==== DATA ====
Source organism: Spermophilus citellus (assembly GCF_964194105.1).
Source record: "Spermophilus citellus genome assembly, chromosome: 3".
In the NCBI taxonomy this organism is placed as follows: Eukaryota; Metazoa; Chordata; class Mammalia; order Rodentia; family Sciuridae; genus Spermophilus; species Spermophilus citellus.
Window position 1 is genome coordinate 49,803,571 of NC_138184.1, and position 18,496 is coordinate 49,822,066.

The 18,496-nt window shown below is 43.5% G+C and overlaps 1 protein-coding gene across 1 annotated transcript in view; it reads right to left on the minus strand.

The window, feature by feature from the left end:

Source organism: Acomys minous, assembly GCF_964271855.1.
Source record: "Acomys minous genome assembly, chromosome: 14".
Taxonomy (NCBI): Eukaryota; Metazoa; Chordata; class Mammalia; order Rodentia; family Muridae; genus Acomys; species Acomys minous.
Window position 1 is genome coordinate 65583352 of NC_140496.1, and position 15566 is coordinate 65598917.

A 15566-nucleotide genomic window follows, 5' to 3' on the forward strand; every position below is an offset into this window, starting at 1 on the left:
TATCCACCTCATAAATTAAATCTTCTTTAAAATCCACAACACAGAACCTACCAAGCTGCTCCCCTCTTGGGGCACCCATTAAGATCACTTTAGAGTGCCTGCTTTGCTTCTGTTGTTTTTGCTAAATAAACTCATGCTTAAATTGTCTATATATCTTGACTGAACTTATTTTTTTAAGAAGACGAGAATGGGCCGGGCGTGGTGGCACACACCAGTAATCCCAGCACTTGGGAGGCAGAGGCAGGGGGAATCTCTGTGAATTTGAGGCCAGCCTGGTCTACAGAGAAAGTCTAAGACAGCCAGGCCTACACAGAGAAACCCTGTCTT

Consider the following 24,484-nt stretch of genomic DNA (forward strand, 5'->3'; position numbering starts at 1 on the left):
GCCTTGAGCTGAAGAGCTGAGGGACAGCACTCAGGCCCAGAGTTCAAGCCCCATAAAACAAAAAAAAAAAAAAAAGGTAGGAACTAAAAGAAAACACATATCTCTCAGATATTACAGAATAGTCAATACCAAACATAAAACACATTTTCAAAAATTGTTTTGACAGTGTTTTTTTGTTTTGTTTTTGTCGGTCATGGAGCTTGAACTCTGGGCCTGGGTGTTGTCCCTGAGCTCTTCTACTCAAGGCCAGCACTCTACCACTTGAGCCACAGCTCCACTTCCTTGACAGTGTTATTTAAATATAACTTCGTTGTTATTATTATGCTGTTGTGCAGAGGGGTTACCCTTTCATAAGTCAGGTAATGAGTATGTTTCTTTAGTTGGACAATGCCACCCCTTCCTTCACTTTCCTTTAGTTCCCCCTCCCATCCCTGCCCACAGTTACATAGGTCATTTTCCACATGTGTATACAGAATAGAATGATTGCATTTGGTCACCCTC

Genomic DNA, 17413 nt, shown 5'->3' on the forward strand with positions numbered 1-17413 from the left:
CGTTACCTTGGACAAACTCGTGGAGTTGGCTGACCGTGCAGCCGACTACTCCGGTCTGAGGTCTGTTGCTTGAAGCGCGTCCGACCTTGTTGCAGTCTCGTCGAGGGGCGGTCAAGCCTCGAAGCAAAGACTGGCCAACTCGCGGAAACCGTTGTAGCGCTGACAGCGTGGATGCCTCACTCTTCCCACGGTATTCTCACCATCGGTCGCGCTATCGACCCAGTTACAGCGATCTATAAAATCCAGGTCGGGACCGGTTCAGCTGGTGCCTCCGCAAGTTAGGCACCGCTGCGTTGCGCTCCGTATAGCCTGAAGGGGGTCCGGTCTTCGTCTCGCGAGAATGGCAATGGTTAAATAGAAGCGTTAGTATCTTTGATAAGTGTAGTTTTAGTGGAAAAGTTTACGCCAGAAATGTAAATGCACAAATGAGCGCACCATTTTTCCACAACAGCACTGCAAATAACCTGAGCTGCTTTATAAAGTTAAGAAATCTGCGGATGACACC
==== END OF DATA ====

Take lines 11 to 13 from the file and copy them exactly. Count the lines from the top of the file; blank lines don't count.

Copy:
A 15566-nucleotide genomic window follows, 5' to 3' on the forward strand; every position below is an offset into this window, starting at 1 on the left:
TATCCACCTCATAAATTAAATCTTCTTTAAAATCCACAACACAGAACCTACCAAGCTGCTCCCCTCTTGGGGCACCCATTAAGATCACTTTAGAGTGCCTGCTTTGCTTCTGTTGTTTTTGCTAAATAAACTCATGCTTAAATTGTCTATATATCTTGACTGAACTTATTTTTTTAAGAAGACGAGAATGGGCCGGGCGTGGTGGCACACACCAGTAATCCCAGCACTTGGGAGGCAGAGGCAGGGGGAATCTCTGTGAATTTGAGGCCAGCCTGGTCTACAGAGAAAGTCTAAGACAGCCAGGCCTACACAGAGAAACCCTGTCTT

Consider the following 24,484-nt stretch of genomic DNA (forward strand, 5'->3'; position numbering starts at 1 on the left):